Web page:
Friday, June 21, 2013

#285 Joe Cunningham

Welcome to "Joe Week" here at '59 Topps.

It's another 'Regular Joe', that's three in a row!

Joe Cunningham came from Lodi, New Jersey. That's my neck of the woods, just a few towns over from where I lived as a kid. The Cardinals signed Cunningham in 1949 as a firstbaseman and he worked his way up through the minors taking a couple of years to serve in the military.

He broke in with a bang in June of 1954 with a homer off Art Fowler in his first game. He backed that up with two homers off Hall of Famer Warren Spahn the very next day. He finished out that season with a .284 average and 11 homers to go with 50 RBI. But the next year the Cardinals moved Stan Musial to first and Cunningham found himself back in the minors for a couple of seasons.

He returned to the Cards in 1957 with a role that gave him near full time status as he filled in for Musial at first when he wasn't sharing the corner outfield spots with St. Louis regulars. He hit over .300 both seasons. Handed the right field job for 1959 Cunningham had his best season to date with a .345 average and tying for the league lead in OBP. He made his only All Star squad that year and got a pinch hit opportunity in the second of the two games.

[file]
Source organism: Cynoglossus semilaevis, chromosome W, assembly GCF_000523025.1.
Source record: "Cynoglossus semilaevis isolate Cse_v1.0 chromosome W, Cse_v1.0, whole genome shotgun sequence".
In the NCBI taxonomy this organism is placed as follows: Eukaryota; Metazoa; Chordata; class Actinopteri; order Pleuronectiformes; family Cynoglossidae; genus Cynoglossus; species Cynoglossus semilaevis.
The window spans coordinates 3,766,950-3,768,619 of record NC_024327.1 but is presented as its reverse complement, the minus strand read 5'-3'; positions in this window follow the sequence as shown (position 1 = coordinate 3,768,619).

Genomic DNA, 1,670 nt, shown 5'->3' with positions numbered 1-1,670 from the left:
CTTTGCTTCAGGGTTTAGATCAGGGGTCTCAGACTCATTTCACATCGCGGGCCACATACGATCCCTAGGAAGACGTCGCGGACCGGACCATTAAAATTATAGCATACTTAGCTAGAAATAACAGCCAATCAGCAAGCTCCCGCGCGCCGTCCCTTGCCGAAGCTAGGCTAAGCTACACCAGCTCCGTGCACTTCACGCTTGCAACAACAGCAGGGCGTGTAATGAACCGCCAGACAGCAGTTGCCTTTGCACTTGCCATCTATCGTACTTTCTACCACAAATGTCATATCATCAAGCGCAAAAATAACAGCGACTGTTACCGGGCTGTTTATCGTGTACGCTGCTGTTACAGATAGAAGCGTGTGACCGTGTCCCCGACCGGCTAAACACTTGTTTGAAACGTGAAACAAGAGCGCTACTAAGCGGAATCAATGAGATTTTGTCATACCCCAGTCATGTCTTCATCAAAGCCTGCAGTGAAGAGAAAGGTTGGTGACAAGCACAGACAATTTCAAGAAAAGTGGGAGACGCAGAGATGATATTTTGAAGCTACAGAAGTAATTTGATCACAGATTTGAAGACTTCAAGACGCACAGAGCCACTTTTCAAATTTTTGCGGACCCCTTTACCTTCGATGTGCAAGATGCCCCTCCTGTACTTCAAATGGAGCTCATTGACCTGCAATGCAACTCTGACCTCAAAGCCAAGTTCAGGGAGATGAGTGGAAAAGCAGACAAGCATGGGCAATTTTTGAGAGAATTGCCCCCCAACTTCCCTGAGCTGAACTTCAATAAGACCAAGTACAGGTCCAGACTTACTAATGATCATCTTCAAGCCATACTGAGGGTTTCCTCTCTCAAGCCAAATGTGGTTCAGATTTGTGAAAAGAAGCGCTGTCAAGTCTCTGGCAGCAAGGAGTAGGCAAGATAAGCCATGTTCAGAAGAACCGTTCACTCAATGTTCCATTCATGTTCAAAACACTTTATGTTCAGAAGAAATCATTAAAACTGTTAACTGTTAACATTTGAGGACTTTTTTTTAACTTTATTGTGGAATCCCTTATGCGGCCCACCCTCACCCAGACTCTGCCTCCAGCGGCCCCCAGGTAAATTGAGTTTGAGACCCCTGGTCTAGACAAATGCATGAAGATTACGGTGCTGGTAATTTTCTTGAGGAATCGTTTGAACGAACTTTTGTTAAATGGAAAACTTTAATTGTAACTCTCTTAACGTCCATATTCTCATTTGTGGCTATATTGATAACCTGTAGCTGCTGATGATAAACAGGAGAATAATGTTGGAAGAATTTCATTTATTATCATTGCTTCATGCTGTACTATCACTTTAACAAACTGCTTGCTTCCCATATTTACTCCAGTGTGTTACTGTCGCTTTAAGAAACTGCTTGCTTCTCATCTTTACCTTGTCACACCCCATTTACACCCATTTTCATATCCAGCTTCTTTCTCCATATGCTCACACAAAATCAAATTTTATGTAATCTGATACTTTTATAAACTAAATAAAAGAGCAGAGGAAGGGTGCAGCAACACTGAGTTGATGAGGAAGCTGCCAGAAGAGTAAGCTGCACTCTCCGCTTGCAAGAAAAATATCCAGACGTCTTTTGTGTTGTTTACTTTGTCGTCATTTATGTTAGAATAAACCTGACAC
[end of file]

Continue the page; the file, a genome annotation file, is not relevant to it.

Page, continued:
Two more years with St. Louis preceded a trade to the White Sox for Minnie Minoso after the '61 season. He hit well for the Sox that year but a broken collarbone in '62 slowed his career. He finished up with a stint with the Senators before he retired.

After coaching and managing in the Cardinal system he took on a roll in the Cards' front office which he was still involved in. You can read a nice series of 'interviews' with Cunningham here. In it he discusses his current duties and reflects on his career in the game. Seems like a really great guy. He looks like one on his card as well. That's the Polo Grounds in the shot.


  1. Must've been something in classrooms back then. Say the name "Joe" and 10 people look up.

  2. Take a look at Cunningham batting in a 1960 game, as the last out in Don Cardwell's no-hitter.